An article published in the February 23, 2009 issue of the American Medical Association journal Archives of Internal Medicine revealed an association between lower levels of serum vitamin D and decreased resistance to upper respiratory tract infection (URTI), otherwise known as the common cold.
Researchers at Massachusetts General Hospital, Children’s Hospital, Boston, and the University of Colorado analyzed data from 18,883 participants in the Third National Health and Nutrition Examination Survey (NHANES III) of U.S. participants aged 12 and older. Physical examinations following enrollment obtained blood samples and information including the occurrence of recent upper respiratory tract infections. Stored blood samples were analyzed for serum 25-hydroxyvitamin D levels.
Nineteen percent of the participants reported having a recent cold. For those whose serum vitamin D levels were lower than 10 nanograms per milliliter, the incidence was 24 percent, for subjects whose levels were 10 to less than 30 ng/mL the incidence was 20 percent, and the rate dropped to 17 percent among those with levels of 30 ng/mL or higher. After adjustment for demographic and other characteristics, those whose vitamin D levels were lowest experienced a 36 greater risk of URTI, and those whose levels were 10 to less than 30 ng/mL experienced a 24 percent greater risk compared with participants whose levels were at least 30 ng/mL. The association was significantly stronger for those with asthma.
The study is the largest and most nationally representative of its kind to date. “To our knowledge, this is the first population-based study to evaluate and demonstrate an association between serum 25-hydroxyvitamin D level and URTI,” the authors remark.
"The findings of our study support an important role for vitamin D in prevention of common respiratory infections, such as colds and the flu," concluded lead author Adit Ginde, MD, MPH, of the University of Colorado Denver Division of Emergency Medicine. "Individuals with common lung diseases, such as asthma or emphysema, may be particularly susceptible to respiratory infections from vitamin D deficiency."
"A respiratory infection in someone with otherwise healthy lungs usually causes a few days of relatively mild symptoms," explained senior author Carlos Camargo, MD, DrPH, of the Massachusetts General Hospital Department of Emergency Medicine. "But respiratory infections in individuals with an underlying lung disease can cause serious attacks of asthma or COPD that may require urgent office visits, emergency department visits or hospitalizations. So the impact of preventing infections in these patients could be very large."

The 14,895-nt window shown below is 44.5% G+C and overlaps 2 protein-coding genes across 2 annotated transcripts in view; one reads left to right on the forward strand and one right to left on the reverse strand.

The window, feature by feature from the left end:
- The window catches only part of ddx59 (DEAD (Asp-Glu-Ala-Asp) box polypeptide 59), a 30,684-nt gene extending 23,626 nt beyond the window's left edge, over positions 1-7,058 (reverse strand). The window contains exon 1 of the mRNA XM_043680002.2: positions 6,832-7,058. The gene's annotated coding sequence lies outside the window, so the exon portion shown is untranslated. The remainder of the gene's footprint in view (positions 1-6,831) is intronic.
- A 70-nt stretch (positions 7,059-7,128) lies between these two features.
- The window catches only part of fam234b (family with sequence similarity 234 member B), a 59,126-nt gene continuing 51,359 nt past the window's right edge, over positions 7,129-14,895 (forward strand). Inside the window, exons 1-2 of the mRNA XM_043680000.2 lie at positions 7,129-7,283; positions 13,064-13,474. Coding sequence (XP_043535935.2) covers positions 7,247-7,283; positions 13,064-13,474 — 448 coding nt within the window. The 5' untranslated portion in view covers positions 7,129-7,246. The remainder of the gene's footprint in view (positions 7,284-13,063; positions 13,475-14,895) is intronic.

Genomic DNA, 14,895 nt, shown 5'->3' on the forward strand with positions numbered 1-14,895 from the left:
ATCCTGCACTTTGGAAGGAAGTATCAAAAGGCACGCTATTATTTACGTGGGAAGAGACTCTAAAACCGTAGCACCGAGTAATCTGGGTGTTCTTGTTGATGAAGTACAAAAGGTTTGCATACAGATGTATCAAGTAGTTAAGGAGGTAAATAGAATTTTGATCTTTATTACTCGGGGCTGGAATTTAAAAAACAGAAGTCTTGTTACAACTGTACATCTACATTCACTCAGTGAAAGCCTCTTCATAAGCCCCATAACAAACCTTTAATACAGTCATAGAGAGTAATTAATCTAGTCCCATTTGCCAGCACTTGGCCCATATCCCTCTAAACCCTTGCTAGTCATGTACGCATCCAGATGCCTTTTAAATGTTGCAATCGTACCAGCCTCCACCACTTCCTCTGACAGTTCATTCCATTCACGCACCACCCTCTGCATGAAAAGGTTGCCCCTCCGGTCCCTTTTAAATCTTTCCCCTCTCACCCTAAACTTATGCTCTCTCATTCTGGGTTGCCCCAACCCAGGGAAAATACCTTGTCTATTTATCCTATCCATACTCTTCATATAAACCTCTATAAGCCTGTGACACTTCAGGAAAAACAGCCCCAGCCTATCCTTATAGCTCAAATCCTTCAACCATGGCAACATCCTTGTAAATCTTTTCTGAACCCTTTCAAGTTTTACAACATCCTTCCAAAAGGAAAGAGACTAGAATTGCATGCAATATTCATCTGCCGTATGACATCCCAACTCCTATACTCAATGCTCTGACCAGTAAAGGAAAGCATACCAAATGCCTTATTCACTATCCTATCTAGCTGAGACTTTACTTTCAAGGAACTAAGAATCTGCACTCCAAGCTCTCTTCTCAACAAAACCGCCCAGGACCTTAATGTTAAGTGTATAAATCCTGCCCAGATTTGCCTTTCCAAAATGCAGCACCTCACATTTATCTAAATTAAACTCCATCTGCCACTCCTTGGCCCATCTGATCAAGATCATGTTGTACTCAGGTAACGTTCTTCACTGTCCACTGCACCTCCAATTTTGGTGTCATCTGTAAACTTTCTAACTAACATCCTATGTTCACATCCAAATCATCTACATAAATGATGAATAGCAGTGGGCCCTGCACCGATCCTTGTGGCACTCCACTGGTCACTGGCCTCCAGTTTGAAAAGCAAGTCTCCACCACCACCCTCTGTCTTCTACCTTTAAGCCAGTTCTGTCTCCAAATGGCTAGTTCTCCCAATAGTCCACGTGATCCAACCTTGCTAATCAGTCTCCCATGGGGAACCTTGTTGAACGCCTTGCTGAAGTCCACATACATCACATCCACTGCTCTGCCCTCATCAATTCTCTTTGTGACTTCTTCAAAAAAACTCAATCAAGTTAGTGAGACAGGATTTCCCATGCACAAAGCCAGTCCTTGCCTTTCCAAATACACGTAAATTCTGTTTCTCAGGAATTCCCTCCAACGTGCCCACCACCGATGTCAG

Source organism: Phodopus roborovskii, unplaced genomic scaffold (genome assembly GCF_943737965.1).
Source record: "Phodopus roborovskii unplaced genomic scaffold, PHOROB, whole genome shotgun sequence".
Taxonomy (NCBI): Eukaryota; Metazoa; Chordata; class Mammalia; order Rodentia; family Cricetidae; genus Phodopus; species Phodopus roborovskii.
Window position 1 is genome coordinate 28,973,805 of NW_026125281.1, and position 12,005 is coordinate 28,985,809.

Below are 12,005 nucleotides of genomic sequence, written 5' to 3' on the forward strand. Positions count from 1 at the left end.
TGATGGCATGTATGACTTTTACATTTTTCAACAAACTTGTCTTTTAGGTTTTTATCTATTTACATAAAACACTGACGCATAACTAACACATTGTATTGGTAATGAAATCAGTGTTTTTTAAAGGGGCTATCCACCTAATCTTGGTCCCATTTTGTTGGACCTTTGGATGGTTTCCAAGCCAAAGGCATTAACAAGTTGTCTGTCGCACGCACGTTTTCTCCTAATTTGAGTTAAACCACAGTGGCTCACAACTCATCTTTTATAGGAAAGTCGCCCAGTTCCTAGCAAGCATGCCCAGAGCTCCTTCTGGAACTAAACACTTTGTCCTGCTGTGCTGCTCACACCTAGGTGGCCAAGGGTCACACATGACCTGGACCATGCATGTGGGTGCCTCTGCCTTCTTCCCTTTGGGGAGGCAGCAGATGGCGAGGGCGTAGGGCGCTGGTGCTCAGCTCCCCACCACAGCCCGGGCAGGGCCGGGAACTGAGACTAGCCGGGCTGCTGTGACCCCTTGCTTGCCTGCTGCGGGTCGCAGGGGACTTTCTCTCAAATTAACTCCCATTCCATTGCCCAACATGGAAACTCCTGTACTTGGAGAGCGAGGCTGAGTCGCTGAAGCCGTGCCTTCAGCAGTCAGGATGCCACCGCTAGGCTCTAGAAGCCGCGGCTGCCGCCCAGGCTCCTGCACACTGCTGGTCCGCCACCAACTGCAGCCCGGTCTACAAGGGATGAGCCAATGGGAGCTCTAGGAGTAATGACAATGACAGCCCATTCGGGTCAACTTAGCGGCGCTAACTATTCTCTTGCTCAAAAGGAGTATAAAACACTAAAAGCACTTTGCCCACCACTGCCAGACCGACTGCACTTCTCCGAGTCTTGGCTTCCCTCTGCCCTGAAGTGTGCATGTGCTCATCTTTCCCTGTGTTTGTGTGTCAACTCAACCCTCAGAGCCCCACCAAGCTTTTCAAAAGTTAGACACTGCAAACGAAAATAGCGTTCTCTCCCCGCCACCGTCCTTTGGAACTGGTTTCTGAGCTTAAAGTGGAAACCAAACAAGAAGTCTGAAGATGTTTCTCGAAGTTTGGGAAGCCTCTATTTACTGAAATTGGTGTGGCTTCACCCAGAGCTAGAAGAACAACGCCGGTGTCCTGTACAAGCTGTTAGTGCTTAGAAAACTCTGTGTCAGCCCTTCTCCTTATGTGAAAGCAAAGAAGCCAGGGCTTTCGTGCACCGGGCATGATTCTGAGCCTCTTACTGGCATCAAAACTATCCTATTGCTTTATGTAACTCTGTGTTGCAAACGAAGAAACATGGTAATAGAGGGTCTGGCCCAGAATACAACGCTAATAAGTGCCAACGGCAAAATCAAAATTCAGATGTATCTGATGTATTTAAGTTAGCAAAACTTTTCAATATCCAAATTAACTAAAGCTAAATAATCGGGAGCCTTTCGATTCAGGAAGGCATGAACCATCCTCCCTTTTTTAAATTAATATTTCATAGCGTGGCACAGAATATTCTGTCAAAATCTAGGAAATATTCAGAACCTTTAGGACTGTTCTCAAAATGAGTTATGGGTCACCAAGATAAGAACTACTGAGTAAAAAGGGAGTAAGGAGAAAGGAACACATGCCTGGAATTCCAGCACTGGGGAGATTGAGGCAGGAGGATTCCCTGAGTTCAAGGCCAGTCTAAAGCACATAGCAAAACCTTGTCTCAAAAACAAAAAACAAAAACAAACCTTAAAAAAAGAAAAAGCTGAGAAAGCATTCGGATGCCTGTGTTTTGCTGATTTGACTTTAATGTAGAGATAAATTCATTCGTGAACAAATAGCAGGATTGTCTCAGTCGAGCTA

"We are planning clinical trials to test the effectiveness of vitamin D to boost immunity and fight respiratory infection, with a focus on individuals with asthma and COPD, as well as children and older adults – groups that are at higher risk for more severe illness," Dr Ginde added. "While it's too early to make any definitive recommendations, many Americans also need more vitamin D for its bone and general health benefits. Clinicians and laypeople should stay tuned as this exciting area of research continues to expand."
Although there is no cure for the common cold, patients should be proactive even before symptoms first appear to prevent infection, recover more quickly, reduce the severity of symptoms, and prevent the spread of the contagion. Frequent hand-washing and use of facial tissues with antiviral agents will help prevent the spread of the infection. In addition, take the following steps (especially during cold season):
Get plenty of rest.
Drink at least 8 to 10 glasses of fluids a day to avoid dehydration, keep mucous membranes moist, and loosen mucus.
Abstain from alcohol because it reduces the body's ability to fight infection.
Avoid smoking and smoky places.
Use mild pain relievers with anti-inflammatory properties, such as ibuprofen, to reduce aches and pains.
Use saline-based, over-the-counter nose drops to relieve a stuffy nose.
Use a cool-mist humidifier to keep nasal passages moist. Change the water daily to avoid buildup of molds.
A number of nutrients should also be considered, beginning when symptoms first appear, or when exposure to cold viruses is elevated (for example, when a member of the household is sick). These nutrients include:
Vitamin C—1 to 10 grams (g) daily, in divided doses, up to bowel tolerance
Zinc gluconate—one lozenge (5 to 15 mg) every 2 hours (while awake)
A. membranaceus—300 mg a day or 4 to 7 g in powder form
N-acetyl cysteine—600 mg two times daily with vitamin C
Melatonin—10 mg/day 30 to 60 minutes before bed
Garlic extract—600 to 1200 mg/day
A. paniculata—400 mg three times daily; for prevention, 200 mg/day 5 days a week
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